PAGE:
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Public promised a say on NASCAR
While Kitsap County citizens may not have an opportunity to vote directly about the disposition of a NASCAR racetrack, two county commissioners have promised a thorough public comment process.
I dont see us having a countywide ballot, said North Kitsap Commissioner Chris Endresen. I dont think we should do land use by election. But if money was involved it could be a different story.
Endresen stressed that the county has not yet received any formal proposal from NASCAR. If they were looking for us to put up $50 million, I would not support it, she said.
As soon as we get a proposal from NASCAR, we will begin holding public hearings immediately and will have as many as it takes, said Central Kitsap Commissioner Patty Lent. They will be neutral and factual.
Lent and Endresen addressed the annual meeting of the West Sound Conservation Council during a detailed question-and-answer session on Wednesday night in Poulsbo.
South Kitsap Commissioner Jan Angel, in whose district NASCAR would presumably locate, was ill and did not attend. However, she had already declined the invitation to address the group before her illness.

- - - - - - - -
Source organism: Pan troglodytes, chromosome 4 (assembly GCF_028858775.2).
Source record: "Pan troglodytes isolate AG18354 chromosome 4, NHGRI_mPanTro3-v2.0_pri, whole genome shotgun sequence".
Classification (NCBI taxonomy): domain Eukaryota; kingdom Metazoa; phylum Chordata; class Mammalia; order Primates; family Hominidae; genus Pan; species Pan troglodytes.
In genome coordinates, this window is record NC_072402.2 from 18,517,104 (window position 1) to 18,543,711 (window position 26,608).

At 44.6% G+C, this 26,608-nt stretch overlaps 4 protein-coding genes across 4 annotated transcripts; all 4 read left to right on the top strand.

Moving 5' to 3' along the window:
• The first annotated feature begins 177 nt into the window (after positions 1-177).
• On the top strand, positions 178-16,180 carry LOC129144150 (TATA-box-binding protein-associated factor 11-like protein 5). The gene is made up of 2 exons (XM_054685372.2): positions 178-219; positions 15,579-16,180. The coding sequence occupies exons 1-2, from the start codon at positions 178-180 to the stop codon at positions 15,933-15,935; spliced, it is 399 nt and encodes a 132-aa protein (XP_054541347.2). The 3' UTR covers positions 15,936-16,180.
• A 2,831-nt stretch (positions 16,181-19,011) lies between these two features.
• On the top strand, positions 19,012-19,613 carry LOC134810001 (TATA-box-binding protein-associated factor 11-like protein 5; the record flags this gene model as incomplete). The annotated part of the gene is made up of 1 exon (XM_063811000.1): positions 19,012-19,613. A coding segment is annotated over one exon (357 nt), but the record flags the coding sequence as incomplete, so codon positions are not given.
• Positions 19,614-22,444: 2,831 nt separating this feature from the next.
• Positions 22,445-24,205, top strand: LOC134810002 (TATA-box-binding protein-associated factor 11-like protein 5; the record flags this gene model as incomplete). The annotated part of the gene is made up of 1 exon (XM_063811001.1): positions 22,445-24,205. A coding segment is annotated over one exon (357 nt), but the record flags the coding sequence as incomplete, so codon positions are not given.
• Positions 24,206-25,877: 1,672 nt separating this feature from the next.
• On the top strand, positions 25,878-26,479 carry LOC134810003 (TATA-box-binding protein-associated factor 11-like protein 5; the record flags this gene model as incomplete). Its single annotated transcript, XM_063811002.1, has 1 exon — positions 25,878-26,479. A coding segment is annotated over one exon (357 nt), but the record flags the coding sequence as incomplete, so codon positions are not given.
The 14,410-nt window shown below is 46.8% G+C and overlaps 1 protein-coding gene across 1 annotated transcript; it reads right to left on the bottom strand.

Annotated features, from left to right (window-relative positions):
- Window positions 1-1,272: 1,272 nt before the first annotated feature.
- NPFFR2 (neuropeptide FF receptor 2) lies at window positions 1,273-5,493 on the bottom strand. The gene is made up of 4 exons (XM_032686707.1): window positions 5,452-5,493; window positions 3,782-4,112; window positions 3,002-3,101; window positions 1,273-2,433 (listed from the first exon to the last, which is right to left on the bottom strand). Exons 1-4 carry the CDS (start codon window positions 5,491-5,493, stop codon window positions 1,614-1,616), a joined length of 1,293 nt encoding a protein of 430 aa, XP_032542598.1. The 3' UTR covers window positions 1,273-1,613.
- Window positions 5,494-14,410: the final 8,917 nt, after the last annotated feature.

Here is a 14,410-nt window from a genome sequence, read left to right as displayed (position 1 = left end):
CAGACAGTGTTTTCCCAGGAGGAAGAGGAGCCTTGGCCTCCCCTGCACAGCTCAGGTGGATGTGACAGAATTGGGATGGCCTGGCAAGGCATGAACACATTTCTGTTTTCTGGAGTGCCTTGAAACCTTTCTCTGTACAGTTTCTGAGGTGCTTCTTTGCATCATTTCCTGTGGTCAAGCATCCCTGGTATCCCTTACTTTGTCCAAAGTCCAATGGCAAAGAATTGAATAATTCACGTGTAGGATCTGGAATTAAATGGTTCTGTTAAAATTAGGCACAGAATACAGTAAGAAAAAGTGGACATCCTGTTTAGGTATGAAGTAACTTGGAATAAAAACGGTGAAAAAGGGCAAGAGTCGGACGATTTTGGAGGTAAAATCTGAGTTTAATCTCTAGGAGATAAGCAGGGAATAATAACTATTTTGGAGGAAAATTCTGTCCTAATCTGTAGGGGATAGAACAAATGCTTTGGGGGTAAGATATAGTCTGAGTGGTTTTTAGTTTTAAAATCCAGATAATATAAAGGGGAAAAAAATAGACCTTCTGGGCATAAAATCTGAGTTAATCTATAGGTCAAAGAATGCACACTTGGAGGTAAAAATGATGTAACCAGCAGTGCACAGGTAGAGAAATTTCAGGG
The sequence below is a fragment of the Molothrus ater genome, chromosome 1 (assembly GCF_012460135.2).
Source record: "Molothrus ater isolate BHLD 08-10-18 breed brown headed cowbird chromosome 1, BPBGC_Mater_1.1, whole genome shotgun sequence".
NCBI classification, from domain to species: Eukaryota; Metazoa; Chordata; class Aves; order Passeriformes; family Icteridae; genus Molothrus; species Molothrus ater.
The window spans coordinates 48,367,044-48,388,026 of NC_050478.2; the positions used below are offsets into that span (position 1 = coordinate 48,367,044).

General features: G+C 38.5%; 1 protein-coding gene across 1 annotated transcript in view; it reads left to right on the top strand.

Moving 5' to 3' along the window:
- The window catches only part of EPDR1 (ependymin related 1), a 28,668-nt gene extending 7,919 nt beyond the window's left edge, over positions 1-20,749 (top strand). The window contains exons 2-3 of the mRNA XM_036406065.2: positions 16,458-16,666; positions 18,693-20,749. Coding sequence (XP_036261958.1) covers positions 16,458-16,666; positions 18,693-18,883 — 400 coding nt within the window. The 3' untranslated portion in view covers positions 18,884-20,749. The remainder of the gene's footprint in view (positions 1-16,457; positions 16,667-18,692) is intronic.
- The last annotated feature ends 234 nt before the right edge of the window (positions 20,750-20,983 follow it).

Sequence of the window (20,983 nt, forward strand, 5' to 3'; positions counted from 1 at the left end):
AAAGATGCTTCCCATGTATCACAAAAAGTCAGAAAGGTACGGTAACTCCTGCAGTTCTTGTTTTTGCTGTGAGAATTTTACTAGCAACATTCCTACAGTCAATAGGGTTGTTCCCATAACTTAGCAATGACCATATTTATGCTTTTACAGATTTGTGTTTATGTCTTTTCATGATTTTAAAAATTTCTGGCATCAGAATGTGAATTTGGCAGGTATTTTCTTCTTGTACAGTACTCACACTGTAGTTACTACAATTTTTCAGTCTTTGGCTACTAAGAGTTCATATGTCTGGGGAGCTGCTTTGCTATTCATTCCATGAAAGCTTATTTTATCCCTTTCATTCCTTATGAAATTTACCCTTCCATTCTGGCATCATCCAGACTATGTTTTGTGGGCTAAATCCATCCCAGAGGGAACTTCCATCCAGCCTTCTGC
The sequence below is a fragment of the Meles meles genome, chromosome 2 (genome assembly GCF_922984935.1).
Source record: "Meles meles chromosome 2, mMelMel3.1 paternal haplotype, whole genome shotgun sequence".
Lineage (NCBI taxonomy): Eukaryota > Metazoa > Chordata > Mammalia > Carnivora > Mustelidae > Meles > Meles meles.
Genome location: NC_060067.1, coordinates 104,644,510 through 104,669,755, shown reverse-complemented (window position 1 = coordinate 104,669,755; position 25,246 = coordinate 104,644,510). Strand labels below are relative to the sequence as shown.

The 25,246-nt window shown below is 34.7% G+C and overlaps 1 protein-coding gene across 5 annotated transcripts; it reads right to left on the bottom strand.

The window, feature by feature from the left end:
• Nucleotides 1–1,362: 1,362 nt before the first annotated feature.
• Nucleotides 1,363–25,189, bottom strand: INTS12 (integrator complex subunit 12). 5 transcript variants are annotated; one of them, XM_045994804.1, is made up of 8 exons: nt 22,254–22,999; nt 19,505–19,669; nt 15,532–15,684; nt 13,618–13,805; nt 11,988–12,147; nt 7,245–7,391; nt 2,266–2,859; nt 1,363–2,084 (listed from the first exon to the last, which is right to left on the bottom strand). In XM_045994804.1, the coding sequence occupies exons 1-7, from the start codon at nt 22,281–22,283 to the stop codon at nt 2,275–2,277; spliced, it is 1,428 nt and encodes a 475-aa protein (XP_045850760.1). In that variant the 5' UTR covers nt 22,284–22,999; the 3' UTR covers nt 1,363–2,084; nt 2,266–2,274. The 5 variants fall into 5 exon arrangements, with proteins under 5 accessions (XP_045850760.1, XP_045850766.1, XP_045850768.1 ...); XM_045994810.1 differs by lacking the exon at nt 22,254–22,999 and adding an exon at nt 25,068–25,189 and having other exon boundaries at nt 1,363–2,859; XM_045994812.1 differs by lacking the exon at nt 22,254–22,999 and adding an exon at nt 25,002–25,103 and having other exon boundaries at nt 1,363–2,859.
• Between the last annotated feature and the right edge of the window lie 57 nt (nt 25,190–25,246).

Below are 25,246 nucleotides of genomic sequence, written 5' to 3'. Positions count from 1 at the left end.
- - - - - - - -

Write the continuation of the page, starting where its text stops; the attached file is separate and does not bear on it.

Opposition to NASCAR will come from people who are philosophically opposed to any kind of growth and willing to make judgments before they get all of the facts, said Lary Coppola, a member of the Kitsap County Planning Commission. I think we need to keep an open mind. If this is a good deal, we want to pursue it. But if its the same deal they offered Snohomish, well want to turn it down. We may say no, but we should know what we are saying no to.
South Kitsap activist Tom Donnelly said that even though there are committed people on both sides, the majority will make their decisions based on an objective cost/benefit analysis. And this analysis doesnt need to wait until the International Speedway Corp. submits a formal proposal.
Donnelly said at least two private studies are now in circulation, so much of the raw information is already available.
He said the county would most likely delay the study in order to save taxpayers money. And they could probably stall the land use application for a long enough period to conduct the study at that time.
We can take a broad look at the subject in more detail before a proposal is made to see if we want it here in the first place, Donnelly said.